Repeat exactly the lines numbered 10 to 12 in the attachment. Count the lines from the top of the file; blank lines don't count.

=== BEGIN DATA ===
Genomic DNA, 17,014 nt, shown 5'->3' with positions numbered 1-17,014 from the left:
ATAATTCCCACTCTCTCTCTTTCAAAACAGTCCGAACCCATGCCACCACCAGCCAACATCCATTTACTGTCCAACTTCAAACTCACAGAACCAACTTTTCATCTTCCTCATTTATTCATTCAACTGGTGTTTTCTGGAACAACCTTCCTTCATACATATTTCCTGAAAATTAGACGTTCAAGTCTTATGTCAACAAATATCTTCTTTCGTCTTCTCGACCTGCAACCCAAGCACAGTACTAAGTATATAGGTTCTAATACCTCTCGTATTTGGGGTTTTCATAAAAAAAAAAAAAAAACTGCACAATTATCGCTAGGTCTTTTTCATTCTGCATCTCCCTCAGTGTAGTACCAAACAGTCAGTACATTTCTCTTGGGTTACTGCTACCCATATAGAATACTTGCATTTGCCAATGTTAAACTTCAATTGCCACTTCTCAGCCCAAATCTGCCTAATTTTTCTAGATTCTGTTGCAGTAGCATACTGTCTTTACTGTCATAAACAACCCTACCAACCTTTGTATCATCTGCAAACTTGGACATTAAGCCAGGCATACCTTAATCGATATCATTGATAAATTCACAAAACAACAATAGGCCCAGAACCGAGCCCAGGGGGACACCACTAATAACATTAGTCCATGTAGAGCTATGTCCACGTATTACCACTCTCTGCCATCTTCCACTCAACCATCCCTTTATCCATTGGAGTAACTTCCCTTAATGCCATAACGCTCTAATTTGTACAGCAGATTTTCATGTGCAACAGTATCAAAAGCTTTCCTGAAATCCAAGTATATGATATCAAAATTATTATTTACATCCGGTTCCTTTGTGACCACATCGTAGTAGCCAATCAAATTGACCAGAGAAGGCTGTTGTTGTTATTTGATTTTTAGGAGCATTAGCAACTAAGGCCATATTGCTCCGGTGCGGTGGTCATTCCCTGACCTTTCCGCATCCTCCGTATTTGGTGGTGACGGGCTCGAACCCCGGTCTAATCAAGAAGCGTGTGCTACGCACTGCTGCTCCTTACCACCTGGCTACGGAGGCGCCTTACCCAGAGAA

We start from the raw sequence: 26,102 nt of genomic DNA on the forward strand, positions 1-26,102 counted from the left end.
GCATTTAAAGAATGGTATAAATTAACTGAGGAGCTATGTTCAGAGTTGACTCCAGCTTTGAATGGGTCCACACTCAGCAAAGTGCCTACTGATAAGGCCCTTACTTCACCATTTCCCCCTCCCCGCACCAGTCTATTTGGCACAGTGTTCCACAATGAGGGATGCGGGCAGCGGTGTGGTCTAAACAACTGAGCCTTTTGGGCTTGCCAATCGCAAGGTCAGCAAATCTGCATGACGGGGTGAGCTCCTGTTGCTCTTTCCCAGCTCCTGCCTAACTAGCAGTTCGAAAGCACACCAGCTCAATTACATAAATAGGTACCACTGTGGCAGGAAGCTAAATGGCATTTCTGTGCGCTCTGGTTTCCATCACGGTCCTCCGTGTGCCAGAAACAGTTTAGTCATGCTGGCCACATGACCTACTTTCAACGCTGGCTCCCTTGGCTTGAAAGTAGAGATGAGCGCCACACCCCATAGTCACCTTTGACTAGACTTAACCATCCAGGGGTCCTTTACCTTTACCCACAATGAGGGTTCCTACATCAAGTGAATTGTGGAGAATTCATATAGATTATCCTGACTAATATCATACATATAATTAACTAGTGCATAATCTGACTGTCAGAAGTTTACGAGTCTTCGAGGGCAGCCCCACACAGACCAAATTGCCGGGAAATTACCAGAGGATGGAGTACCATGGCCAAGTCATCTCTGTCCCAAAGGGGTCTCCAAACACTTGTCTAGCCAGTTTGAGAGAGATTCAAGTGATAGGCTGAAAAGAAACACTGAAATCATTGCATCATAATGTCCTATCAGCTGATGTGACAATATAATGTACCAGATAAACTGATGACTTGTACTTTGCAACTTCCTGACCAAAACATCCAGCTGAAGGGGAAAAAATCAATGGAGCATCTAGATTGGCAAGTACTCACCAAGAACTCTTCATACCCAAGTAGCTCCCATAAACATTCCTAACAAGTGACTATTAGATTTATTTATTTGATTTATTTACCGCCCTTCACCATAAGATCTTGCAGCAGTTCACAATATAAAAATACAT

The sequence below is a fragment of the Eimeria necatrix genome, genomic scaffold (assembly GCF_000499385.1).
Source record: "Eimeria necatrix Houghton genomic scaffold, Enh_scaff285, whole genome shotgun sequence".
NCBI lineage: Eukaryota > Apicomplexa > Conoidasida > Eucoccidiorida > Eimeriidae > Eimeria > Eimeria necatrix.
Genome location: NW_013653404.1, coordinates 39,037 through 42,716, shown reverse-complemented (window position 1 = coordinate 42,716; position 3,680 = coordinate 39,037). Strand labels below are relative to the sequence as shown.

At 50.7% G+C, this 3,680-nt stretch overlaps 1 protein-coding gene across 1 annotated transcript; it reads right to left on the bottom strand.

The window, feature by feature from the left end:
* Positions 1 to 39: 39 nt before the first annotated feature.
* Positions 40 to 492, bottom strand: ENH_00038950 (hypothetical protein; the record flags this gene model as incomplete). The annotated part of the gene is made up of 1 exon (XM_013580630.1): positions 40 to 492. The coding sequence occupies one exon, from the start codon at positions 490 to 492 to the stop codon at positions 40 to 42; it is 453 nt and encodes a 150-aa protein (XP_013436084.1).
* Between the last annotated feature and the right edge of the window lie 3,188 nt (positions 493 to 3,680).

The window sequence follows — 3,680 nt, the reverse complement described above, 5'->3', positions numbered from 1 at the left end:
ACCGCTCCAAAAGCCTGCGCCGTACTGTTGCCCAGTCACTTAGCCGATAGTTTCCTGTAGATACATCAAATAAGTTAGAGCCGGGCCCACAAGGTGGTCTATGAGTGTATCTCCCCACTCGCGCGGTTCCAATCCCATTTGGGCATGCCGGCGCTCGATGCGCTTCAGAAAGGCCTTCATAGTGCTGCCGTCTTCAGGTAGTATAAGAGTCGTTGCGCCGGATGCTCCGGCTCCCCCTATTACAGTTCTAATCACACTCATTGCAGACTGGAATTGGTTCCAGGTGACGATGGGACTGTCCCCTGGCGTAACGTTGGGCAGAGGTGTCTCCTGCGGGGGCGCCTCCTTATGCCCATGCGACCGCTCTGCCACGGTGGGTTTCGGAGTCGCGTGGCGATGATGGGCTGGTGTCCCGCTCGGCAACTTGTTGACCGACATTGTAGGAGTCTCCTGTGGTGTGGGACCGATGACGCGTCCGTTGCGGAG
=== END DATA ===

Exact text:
The window, feature by feature from the left end:
* Positions 1 to 39: 39 nt before the first annotated feature.
* Positions 40 to 492, bottom strand: ENH_00038950 (hypothetical protein; the record flags this gene model as incomplete). The annotated part of the gene is made up of 1 exon (XM_013580630.1): positions 40 to 492. The coding sequence occupies one exon, from the start codon at positions 490 to 492 to the stop codon at positions 40 to 42; it is 453 nt and encodes a 150-aa protein (XP_013436084.1).